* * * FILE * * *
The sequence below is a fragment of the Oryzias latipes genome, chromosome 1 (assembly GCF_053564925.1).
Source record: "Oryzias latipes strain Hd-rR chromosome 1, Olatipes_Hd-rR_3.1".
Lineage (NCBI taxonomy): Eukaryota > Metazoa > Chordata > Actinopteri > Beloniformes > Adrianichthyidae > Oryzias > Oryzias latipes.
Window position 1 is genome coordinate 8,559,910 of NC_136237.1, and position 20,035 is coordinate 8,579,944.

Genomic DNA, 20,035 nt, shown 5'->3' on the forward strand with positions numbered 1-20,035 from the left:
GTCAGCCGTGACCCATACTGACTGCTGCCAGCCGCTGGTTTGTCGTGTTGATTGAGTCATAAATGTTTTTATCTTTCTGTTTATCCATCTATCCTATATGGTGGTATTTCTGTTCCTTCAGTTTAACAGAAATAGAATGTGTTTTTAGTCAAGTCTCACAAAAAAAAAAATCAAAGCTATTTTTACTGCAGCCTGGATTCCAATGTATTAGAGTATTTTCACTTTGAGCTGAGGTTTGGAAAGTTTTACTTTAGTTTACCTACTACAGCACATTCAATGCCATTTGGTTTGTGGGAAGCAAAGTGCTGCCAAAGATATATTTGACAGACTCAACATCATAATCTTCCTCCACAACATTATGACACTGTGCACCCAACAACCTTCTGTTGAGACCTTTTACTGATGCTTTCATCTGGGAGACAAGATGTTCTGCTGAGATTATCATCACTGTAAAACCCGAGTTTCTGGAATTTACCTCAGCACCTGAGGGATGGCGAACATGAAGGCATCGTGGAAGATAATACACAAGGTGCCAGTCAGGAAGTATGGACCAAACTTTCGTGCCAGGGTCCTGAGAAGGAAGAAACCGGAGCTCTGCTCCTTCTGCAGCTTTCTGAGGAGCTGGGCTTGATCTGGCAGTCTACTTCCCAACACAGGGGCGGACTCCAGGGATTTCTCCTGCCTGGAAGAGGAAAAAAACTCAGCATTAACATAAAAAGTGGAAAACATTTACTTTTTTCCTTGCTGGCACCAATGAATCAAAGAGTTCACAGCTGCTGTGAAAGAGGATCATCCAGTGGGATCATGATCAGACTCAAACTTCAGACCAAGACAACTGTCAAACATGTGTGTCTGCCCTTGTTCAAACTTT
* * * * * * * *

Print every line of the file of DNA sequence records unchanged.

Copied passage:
The sequence below is a fragment of the Oryzias latipes genome, chromosome 1 (assembly GCF_053564925.1).
Source record: "Oryzias latipes strain Hd-rR chromosome 1, Olatipes_Hd-rR_3.1".
Lineage (NCBI taxonomy): Eukaryota > Metazoa > Chordata > Actinopteri > Beloniformes > Adrianichthyidae > Oryzias > Oryzias latipes.
Window position 1 is genome coordinate 8,559,910 of NC_136237.1, and position 20,035 is coordinate 8,579,944.

Genomic DNA, 20,035 nt, shown 5'->3' on the forward strand with positions numbered 1-20,035 from the left:
GTCAGCCGTGACCCATACTGACTGCTGCCAGCCGCTGGTTTGTCGTGTTGATTGAGTCATAAATGTTTTTATCTTTCTGTTTATCCATCTATCCTATATGGTGGTATTTCTGTTCCTTCAGTTTAACAGAAATAGAATGTGTTTTTAGTCAAGTCTCACAAAAAAAAAAATCAAAGCTATTTTTACTGCAGCCTGGATTCCAATGTATTAGAGTATTTTCACTTTGAGCTGAGGTTTGGAAAGTTTTACTTTAGTTTACCTACTACAGCACATTCAATGCCATTTGGTTTGTGGGAAGCAAAGTGCTGCCAAAGATATATTTGACAGACTCAACATCATAATCTTCCTCCACAACATTATGACACTGTGCACCCAACAACCTTCTGTTGAGACCTTTTACTGATGCTTTCATCTGGGAGACAAGATGTTCTGCTGAGATTATCATCACTGTAAAACCCGAGTTTCTGGAATTTACCTCAGCACCTGAGGGATGGCGAACATGAAGGCATCGTGGAAGATAATACACAAGGTGCCAGTCAGGAAGTATGGACCAAACTTTCGTGCCAGGGTCCTGAGAAGGAAGAAACCGGAGCTCTGCTCCTTCTGCAGCTTTCTGAGGAGCTGGGCTTGATCTGGCAGTCTACTTCCCAACACAGGGGCGGACTCCAGGGATTTCTCCTGCCTGGAAGAGGAAAAAAACTCAGCATTAACATAAAAAGTGGAAAACATTTACTTTTTTCCTTGCTGGCACCAATGAATCAAAGAGTTCACAGCTGCTGTGAAAGAGGATCATCCAGTGGGATCATGATCAGACTCAAACTTCAGACCAAGACAACTGTCAAACATGTGTGTCTGCCCTTGTTCAAACTTT